So Leptos basically has two approaches to solve this, improve Rust's compile time itself, and/or come up with a way to output changes to parts of the page without needing to recompile first. In this piece, we'll explore both.

Improving Rust Compile Times

In order to test different changes, we need to establish a baseline. In default Rust, on my machine, how long will it take to compile my web app?

The Test Machines

I have a quite beefy test machine on which I usually compile. On my machine I'll be compiling a simpler project, and my friend Alex kindly agreed to run test his startup Houski's site,

My Machine

  • AMD 5950x processor,
  • 72GB RAM
  • SATA SSD system drive.
  • 7200RPM spinning disk storage drives
  • NVME drives
  • NixOS linux distro
  • Rust 1.75 nightly

Houski's Machine

  • AMD 7900x processor
  • 128GB RAM
  • NVME drive
  • Ubuntu linux distro
  • Rust 1.75 nightly

Leptos Build Process

A Leptos web app typicallys undergoes a two stage build process.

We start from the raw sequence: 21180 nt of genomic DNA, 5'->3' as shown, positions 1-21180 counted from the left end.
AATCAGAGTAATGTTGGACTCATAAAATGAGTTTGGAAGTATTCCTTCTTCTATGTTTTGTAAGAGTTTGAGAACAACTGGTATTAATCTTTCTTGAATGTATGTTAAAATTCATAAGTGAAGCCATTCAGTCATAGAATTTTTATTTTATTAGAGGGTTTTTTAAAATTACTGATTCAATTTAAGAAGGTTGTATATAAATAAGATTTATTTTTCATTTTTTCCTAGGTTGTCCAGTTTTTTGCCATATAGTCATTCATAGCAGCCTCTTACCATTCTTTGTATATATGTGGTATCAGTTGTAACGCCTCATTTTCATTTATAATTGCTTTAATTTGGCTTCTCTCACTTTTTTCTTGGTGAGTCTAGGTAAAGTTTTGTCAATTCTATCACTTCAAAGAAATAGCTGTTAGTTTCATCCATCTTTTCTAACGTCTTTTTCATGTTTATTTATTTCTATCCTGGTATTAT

1. Build Webassembly frontend module using cargo. Optimize and package it with warm-bindgen.
  2. Build the server binary with cargo.

I chose to benchmark the whole process for most of these demos, but since it's essentially two cargo steps, any relative changes would affect any cargo command.

Note: Discord User @PaulH(and a couple others) let me know about this bug that prevents the server build from using the dependencies built for the previous compilation of the server/webassembly frontend build due to changes in the RUSTFLAGS. You can fix this by having cargo-leptos > 0.2.1 and adding this to you Cargo.toml under your Leptos settings block. I did not test with this enabled.